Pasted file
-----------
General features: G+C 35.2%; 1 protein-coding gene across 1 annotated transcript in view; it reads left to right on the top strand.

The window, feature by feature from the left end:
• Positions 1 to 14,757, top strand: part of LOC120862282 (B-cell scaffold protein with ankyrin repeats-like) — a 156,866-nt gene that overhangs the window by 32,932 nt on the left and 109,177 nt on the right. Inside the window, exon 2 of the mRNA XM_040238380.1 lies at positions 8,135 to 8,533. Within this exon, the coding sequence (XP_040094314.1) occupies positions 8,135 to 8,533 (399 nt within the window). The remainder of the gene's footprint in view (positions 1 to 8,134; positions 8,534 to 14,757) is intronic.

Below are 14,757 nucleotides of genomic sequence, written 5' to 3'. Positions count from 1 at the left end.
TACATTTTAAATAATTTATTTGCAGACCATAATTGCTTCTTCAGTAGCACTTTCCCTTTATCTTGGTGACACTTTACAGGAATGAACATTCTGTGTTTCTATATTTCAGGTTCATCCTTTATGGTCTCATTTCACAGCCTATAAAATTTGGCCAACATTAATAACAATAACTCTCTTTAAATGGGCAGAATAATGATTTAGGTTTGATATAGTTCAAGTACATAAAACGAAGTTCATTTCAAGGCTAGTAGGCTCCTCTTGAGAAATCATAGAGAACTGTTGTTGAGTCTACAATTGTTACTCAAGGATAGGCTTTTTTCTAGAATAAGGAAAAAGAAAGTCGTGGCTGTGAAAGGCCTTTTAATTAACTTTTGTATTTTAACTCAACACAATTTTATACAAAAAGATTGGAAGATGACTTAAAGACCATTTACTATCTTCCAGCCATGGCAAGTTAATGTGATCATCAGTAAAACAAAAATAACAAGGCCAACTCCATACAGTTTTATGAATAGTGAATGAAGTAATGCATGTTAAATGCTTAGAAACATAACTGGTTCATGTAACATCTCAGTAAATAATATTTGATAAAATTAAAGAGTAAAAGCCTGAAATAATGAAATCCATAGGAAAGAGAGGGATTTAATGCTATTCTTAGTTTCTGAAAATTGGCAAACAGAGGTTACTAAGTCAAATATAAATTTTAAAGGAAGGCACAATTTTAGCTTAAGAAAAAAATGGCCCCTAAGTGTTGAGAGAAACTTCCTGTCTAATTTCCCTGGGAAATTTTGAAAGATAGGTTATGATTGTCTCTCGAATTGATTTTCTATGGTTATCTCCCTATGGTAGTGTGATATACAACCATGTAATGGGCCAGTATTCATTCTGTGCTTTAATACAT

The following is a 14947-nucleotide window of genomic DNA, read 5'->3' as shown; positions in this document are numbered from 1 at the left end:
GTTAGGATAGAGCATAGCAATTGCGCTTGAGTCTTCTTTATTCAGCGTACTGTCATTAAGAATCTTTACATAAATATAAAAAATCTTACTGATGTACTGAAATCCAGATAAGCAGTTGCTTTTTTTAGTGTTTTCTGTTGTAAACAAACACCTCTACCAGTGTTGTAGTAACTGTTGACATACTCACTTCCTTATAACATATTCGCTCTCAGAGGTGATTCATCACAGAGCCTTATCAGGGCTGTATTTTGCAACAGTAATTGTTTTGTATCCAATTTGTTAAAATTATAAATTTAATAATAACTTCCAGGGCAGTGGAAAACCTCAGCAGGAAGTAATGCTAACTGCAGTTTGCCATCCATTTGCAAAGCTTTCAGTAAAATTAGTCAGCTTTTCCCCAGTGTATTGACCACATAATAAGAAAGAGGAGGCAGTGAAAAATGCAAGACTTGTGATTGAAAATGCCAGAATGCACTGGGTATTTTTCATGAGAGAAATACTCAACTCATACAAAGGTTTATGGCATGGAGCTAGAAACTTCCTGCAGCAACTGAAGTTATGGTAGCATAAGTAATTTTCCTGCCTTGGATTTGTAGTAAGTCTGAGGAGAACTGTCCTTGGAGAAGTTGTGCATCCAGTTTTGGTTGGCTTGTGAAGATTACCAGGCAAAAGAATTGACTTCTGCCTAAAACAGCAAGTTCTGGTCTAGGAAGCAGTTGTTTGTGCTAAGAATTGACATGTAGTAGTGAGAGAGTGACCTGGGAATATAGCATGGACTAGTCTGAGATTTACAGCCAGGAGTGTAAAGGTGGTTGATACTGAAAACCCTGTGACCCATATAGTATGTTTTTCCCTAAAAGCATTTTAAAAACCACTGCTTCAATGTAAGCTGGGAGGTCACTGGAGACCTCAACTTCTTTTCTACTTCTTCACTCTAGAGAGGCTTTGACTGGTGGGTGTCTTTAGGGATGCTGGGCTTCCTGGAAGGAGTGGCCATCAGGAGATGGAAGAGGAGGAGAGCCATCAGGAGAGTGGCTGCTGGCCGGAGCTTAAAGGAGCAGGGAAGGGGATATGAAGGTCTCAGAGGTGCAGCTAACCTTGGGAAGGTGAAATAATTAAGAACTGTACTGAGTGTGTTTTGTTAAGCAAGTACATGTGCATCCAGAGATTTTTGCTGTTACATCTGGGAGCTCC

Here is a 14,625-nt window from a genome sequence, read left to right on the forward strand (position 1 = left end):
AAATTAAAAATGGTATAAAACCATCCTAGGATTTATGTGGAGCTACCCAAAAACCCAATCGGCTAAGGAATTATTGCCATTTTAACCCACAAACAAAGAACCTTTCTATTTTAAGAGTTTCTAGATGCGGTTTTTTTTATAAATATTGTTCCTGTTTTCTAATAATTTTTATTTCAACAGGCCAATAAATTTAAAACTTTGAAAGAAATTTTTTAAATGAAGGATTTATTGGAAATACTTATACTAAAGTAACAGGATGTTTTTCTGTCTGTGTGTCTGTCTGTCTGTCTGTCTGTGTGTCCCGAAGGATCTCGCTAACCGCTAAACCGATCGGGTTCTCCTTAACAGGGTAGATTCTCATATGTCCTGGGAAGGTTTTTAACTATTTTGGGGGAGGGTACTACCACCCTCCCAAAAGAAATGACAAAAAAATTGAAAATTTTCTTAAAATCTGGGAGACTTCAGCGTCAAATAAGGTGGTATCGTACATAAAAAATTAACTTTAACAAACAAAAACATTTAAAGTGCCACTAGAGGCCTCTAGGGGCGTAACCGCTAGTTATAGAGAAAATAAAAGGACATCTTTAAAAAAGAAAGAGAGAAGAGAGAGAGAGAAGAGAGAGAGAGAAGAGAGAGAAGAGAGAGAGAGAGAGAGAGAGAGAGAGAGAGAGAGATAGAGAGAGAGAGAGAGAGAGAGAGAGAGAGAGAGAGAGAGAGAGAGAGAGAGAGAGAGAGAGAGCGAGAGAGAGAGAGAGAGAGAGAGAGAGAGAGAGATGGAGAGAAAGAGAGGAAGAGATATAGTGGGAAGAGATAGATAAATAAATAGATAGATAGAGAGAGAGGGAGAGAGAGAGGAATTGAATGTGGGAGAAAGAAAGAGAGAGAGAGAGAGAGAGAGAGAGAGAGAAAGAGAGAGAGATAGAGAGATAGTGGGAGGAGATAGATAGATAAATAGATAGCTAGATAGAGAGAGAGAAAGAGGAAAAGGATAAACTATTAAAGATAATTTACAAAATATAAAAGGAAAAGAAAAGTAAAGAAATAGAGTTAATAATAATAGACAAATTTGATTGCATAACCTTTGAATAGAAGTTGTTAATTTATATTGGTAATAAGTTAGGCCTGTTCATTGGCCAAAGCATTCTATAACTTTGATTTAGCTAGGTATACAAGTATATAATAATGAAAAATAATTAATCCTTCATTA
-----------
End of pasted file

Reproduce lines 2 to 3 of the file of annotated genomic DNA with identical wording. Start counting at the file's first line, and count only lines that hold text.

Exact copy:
The window, feature by feature from the left end:
• Positions 1 to 14,757, top strand: part of LOC120862282 (B-cell scaffold protein with ankyrin repeats-like) — a 156,866-nt gene that overhangs the window by 32,932 nt on the left and 109,177 nt on the right. Inside the window, exon 2 of the mRNA XM_040238380.1 lies at positions 8,135 to 8,533. Within this exon, the coding sequence (XP_040094314.1) occupies positions 8,135 to 8,533 (399 nt within the window). The remainder of the gene's footprint in view (positions 1 to 8,134; positions 8,534 to 14,757) is intronic.